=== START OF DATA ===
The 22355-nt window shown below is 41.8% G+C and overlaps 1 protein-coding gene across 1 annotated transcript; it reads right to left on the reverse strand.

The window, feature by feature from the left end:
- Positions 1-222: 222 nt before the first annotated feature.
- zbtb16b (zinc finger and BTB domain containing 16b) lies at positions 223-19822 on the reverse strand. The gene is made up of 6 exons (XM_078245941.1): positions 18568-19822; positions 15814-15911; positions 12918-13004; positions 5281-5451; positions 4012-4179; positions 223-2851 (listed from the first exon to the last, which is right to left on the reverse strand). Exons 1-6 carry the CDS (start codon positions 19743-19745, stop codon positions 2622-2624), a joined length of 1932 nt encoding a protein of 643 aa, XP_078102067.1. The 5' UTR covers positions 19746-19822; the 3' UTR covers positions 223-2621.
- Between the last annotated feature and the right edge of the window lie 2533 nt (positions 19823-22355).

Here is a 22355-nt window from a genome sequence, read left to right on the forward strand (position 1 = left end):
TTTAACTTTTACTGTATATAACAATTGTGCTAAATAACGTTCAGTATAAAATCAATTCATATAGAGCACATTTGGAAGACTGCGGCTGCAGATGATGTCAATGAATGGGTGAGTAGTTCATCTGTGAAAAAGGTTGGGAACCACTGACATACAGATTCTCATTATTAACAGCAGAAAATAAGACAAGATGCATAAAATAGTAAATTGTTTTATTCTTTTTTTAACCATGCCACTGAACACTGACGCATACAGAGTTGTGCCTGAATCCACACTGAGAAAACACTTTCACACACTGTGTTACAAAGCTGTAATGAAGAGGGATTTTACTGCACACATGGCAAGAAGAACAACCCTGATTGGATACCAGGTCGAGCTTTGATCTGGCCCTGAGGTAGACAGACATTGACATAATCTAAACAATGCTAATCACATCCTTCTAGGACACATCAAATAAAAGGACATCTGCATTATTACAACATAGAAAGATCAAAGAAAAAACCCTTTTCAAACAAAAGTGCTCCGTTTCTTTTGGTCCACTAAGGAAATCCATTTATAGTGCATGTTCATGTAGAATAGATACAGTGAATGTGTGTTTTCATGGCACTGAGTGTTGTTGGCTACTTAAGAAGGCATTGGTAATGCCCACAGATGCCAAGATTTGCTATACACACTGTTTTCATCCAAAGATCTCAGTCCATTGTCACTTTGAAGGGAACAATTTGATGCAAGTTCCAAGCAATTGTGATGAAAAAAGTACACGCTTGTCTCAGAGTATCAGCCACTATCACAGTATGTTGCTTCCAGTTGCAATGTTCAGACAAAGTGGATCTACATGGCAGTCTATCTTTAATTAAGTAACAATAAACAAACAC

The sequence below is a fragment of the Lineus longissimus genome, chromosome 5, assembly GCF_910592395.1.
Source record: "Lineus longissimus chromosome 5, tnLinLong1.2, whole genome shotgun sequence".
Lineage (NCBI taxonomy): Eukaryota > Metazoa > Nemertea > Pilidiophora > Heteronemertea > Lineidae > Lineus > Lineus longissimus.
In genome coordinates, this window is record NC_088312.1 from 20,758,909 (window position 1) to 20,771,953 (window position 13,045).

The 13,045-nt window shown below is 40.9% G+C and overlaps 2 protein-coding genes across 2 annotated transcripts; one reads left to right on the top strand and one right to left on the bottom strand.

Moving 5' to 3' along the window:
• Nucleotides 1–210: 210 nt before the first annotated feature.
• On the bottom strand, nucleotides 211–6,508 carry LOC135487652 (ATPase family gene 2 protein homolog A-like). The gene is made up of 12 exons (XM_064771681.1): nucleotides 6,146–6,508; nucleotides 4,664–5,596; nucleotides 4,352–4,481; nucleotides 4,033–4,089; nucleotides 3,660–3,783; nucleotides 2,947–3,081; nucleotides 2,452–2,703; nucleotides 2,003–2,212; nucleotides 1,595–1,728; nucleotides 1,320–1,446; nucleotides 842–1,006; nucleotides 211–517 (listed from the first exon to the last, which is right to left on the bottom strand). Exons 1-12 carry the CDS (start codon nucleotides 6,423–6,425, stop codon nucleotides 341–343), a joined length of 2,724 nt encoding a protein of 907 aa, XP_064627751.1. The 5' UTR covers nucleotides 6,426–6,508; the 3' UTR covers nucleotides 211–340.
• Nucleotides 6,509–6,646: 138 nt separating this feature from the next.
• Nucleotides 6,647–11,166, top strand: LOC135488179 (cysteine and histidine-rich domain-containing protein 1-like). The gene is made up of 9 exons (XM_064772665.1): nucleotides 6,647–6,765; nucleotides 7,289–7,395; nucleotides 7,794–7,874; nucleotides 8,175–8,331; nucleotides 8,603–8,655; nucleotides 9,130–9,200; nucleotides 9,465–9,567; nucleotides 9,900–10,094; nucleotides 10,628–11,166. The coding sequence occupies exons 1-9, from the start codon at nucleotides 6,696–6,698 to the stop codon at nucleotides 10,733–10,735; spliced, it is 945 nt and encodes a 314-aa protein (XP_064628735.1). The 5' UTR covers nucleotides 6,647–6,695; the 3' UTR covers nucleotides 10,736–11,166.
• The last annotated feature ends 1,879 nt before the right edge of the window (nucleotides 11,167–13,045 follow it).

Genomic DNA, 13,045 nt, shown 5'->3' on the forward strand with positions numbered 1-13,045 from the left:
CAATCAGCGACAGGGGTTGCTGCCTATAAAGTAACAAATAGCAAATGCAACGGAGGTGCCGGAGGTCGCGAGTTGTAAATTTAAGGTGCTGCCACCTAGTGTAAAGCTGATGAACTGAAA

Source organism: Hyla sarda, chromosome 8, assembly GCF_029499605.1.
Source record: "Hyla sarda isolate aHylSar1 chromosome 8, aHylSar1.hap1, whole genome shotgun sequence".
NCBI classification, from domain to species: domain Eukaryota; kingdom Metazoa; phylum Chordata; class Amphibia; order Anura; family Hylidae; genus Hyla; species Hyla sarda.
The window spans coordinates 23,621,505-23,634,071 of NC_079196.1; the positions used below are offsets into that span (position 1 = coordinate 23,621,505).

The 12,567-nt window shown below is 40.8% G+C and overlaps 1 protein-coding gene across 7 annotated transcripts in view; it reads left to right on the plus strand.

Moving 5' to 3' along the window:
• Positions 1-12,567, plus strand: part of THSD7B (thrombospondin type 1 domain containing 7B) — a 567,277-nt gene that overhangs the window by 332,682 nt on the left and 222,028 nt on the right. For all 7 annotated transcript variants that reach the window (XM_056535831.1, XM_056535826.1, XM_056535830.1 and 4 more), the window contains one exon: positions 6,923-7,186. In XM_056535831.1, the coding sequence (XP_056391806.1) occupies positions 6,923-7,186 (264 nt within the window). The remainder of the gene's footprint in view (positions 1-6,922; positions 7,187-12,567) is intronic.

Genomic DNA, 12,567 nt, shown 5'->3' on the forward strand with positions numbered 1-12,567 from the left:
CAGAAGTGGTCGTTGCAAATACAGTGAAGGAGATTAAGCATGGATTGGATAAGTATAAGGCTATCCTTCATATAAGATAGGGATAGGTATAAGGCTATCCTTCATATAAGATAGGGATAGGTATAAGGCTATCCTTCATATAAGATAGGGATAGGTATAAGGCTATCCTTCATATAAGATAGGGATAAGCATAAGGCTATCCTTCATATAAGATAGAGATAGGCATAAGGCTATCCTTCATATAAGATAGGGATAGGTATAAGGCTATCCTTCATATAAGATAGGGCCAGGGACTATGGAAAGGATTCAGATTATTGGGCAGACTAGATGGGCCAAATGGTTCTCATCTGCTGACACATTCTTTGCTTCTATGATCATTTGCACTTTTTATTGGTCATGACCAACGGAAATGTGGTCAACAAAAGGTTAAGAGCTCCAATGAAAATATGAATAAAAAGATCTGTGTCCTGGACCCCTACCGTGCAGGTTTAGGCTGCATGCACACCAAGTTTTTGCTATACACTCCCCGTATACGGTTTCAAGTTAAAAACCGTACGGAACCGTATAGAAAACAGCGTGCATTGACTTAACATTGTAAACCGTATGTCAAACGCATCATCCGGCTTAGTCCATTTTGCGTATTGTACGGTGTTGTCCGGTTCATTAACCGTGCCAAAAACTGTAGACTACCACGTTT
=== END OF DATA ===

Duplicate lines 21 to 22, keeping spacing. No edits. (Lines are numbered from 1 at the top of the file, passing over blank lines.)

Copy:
Source organism: Hyla sarda, chromosome 8, assembly GCF_029499605.1.
Source record: "Hyla sarda isolate aHylSar1 chromosome 8, aHylSar1.hap1, whole genome shotgun sequence".